There were some signs of passage migration today with 5 Wheatears [2male,3female] passing through and regular singles of Swallow also. Redstart, Willow Warbler and Chiffchaff could be heard singing from Cwm Nant Gwyn Woods. Resident birds displaying included Meadow Pipit and Skylark. The pre breeding gathering of Linnet was down to 25 from 60 a fortnight ago. Buzzard numbers have dispersed leaving just the breeding birds [4prs down from 21 birds max]. Ravens were tumbling over My. Baeden and the Stock Dove flock [max 120] have disappeared for now.
Only other sighting was of a Brown Hare running along the road in front of car then disappearing into trees and trying to hide from the car, but I managed to snap it through the car window.
Saturday, 23 April 2016
Friday, 1 April 2016
Andrena clarkella is another of the first mining bees to emerge in spring, following my sightings of the Early Mining Andrena Bee from earlier in the week [see previous posts] and feeds on Sallow blossom. But this individual was just basking in sunshine next to an un-flowering Ramsons Plant. None of the nearby Sallow was in blossom, so it may have to survive on Lesser Celandine or Primrose for a while, these being the only nearby plants in blossom. Thanks to Matt Smith for identification.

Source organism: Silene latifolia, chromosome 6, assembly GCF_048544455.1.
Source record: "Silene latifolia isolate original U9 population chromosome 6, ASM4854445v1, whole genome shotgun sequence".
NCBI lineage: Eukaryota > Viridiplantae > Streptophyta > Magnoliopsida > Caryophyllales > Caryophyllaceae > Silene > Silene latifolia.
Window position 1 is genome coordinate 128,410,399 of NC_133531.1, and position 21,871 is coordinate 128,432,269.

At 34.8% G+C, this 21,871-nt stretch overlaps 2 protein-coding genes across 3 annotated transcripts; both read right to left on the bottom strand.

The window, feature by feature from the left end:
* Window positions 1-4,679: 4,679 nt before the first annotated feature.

I only saw/photographed one species of hoverfly in Ethiopia [Nov 15] and forgot about it until now. So I sent it off to Gerard Pennards, a re-known world expert on Hoverflies. He replied very quickly and identified the species as Phytomia incisa, a member of the Eristalini tribe. There are 30 species of Phytomia worldwide with 15 each in Africa and Asia. Phytomia incisa is found in eastern and southern Africa and regarded as a local species. I took multiple photos of both male and female specimens [ a couple below] and the World Syrphidae site [Syrphidae.com] were very pleased as they don't have photographs of this species. It was present at Bishangari Lodge woods on the southern bank of Lake Langano, Ethiopia.